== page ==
Again, thank you for your commitment to our youngest and most vulnerable children and for your work to eliminate Minnesota’s unacceptable opportunity gaps. We hope you can find ways to incorporate our concerns so that thousands of Minnesota’s children can have access to quality year-round, all-day early childhood care and education.

Sincerely,

Acooa Ellis Co-Chair MinneMinds Coalition Senior Vice President of Community Impact, Greater Twin Cities United Way

Ann Mulholland Co-Chair MinneMinds Coalition Executive Vice President, Saint Paul & Minnesota Foundations

Education Conference Committee Conferee Letter

May 2, 2019

Dear Education Conference Committee Members:

The MinneMinds Coalition thanks the members of the House and Senate for advocating for Minnesota’s youngest and most vulnerable children. We also thank the Education Finance Committee Chairs, Nelson and Davnie, for their leadership on behalf of children. We know this work has been especially challenging with this year’s budget targets.

We must take bold action to address Minnesota’s opportunity gaps, which are among the worst in the nation. To close this gap, we need investments in early care and education from birth to 5 years old. This legislative session we have a unique opportunity to create bipartisan compromises that will significantly reduce opportunity gaps, create jobs, and contribute to the economic vitality of our state for years to come.

Below are highlighted items that the MinneMinds Coalition supports from the House and Senate Omnibus bills, along with changes that we believe would improve the bills:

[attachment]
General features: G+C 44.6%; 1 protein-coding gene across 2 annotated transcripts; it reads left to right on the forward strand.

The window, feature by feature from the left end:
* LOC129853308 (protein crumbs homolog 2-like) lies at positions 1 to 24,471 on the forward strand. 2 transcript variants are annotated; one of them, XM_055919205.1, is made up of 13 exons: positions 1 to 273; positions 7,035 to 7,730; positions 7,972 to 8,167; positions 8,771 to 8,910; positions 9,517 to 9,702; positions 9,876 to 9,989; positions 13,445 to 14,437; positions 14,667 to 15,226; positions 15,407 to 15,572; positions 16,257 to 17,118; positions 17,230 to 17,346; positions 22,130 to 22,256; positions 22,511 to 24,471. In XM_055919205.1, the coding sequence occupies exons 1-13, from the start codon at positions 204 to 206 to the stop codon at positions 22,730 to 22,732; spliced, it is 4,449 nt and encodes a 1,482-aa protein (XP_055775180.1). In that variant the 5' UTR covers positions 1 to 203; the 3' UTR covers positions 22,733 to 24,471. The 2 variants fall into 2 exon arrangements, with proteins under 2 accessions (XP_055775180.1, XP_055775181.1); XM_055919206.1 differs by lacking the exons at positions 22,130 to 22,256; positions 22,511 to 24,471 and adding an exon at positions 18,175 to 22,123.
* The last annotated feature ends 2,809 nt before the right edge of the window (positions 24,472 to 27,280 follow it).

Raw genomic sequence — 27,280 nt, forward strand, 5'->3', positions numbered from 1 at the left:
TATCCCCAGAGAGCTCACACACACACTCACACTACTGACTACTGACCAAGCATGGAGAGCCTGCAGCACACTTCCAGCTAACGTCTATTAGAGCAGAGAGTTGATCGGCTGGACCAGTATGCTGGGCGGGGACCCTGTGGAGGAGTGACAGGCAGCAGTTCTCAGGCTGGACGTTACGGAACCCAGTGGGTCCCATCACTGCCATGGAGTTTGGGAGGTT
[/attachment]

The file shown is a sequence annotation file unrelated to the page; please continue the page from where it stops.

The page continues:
MinneMinds appreciates the increase in funding for early learning scholarships. Increased access to scholarships is essential to closing opportunity gaps. Close to 33,000 children do not have access to much-needed quality early childhood care and education. Research shows that early investments are the most effective and provide the highest return on investment. We ask you to significantly increase this investment to serve more of our most vulnerable children.

MinneMinds supports the inclusion and flexibility offered by leveraging both parentdirected Pathway I and program-based Pathway II early learning scholarships.

○ We support the inclusion of both Pathway I and Pathway II scholarships, acknowledging the shortage of early childhood and pre-kindergarten programs across Minnesota.

○ We support the flexibility both Pathways provide but are concerned that the House bill does not include a specific allocation of funding for each Pathway. We oppose that this be solely determined at the discretion of the Commissioner.

○ We oppose any elimination of new Pathway I scholarships for 4-year-olds that meet the income requirements in the House bill. Reducing access for those that need it will negatively impact kindergarten readiness.